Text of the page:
Does The Number Of Links On A Page Affect Ranking?
by Jon Ricerca
Lots of research has focused on inbound links to a site,
but little has focused on the number of links actually on
a page (outbound or to other parts of a site). Many SEO
gurus have recently been talking about something they
call "PR Leak" which seems to be a theory that the more
outbound links you have, the more your page rank on
Google "leaks" away. That concept isn't found in the
academic papers published by the founders of Google, but
does seem to be accepted by a majority of SEOs. I decided
it was time to take a look at the number of links present
on a page and how that number correlates with ranking.
The methodology: I gathered the results of the queries
that were naturally performed last month by myself and
three associates using the two leading search engines and
analyzed them. I counted the number of links on the page
(references to "href") and tabulated the results against
the ranking of the URL in the search results. The
tabulated results were finally converted into a
normalized "ranking correlation." The results for each of
the two leading search engines were kept separate so that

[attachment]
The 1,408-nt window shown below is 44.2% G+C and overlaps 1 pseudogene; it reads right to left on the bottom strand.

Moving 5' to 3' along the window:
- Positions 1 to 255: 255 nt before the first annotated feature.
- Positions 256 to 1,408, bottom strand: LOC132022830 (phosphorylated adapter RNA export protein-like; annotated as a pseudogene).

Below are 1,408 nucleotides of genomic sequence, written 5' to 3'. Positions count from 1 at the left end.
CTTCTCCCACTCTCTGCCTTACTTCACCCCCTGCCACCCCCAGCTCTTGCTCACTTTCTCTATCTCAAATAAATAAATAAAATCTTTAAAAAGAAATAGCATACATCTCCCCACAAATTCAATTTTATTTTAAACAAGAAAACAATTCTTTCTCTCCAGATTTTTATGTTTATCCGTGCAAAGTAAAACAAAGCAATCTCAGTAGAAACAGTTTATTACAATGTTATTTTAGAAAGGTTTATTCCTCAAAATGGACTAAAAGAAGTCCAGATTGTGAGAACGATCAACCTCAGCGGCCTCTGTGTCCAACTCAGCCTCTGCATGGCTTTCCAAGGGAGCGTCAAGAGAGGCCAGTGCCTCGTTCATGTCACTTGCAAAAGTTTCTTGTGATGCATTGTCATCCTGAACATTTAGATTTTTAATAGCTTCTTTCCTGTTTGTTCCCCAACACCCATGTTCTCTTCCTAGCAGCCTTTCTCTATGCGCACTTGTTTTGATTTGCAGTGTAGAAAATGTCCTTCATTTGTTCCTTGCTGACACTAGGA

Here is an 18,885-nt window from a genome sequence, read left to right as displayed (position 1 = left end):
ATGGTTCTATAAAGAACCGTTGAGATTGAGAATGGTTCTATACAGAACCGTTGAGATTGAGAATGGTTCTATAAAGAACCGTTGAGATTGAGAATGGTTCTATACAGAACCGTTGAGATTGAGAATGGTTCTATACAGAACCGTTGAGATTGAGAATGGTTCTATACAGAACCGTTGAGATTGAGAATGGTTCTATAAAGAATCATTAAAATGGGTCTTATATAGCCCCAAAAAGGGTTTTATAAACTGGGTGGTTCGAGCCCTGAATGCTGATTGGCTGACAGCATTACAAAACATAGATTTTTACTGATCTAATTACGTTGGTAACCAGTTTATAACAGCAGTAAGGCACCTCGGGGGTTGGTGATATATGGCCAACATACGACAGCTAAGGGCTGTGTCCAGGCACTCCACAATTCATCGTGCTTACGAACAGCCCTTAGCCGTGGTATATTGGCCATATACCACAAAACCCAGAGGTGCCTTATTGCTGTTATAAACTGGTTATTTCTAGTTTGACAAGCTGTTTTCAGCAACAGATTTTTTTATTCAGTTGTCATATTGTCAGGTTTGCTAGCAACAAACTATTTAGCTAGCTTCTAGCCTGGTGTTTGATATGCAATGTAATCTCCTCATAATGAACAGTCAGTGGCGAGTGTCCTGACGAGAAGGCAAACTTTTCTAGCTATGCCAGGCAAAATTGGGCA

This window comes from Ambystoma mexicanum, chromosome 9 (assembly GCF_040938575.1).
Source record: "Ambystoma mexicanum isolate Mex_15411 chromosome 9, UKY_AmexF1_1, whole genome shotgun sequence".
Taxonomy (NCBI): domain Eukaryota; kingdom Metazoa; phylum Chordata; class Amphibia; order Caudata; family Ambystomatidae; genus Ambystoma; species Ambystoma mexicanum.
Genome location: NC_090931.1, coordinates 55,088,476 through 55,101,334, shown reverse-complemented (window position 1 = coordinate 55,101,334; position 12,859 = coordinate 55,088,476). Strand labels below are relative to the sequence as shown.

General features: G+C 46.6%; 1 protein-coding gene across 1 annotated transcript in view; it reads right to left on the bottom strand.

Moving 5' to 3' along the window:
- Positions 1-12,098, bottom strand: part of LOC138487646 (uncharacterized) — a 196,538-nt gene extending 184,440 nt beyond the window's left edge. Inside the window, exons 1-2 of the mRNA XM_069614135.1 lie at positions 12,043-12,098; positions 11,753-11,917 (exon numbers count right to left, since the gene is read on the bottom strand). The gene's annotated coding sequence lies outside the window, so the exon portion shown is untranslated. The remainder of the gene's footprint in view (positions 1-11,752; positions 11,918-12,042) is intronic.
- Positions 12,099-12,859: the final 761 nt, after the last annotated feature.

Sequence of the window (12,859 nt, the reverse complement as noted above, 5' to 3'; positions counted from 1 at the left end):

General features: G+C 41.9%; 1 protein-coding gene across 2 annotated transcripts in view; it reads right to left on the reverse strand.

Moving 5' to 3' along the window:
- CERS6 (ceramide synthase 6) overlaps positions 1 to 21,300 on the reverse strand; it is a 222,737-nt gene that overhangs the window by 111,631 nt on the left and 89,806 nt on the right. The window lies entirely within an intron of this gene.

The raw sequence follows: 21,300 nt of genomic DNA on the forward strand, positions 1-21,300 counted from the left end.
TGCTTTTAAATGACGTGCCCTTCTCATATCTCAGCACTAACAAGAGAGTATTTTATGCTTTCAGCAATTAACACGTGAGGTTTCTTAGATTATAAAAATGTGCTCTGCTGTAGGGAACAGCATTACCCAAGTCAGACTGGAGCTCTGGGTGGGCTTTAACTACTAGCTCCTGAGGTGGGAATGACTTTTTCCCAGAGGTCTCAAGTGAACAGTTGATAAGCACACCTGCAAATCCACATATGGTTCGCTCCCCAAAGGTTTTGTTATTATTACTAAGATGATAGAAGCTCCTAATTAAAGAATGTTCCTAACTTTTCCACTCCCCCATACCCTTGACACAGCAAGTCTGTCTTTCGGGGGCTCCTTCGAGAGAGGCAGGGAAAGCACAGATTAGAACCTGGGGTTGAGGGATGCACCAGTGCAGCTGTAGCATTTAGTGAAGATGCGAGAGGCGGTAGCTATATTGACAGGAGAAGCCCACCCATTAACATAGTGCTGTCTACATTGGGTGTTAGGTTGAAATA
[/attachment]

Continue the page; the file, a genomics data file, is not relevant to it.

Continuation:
we could discover any differences between the two leading
search engines for this factor.
The resulting graphs show the results for groupings of
number of links normalized into a number between -100 and
+100 showing the likelihood of being ranked higher/lower.
A value of +100 shows that all 10 rankings were in the
proper order to show that pages of the studied value
ALWAYS rank HIGHER than pages of another value. A value
of -100 shows that all 10 rankings were in the proper
order to show that pages of the studied value ALWAYS rank
LOWER than pages of another value. Numbers in between show
the varying likelihood of rankings proportionally between -
100 and +100.
That is the number you see on the Y-axis. On the X-axis,
we have the number of links found. They are grouped into
sets of 10 in order to increase the statistical
significance with the amount of data we had available to
analyze. Here are the graphs for the two leading search
The number of links were grouped in this way in order to
increase the number of data points available.
Unfortunately it also reduces the precision of the
results. One is able to see that 91-100 links rank much
higher than 1-10 links, but you are unable to see if 77
links rank differently than 79 links (for example).
The result is very conclusive. Both leading search engines
rank pages with more links much higher than pages with
fewer links! Once again, it appears that the SEOs touting
the "PR Leak" theory are simply wrong. If their theory
held any weight at all, we should see the exact opposite.
Pages with more links should rank lower on average.
1. There was no exercise to attempt to isolate different
keywords. I merely took a random sampling of the queries
performed by myself and three associates during the month.
2. This is merely a correlation study, so it cannot be
determined from this study whether the leading search
engines purposefully entertain this factor or not. The
actual factors used may be far distant from the factor we
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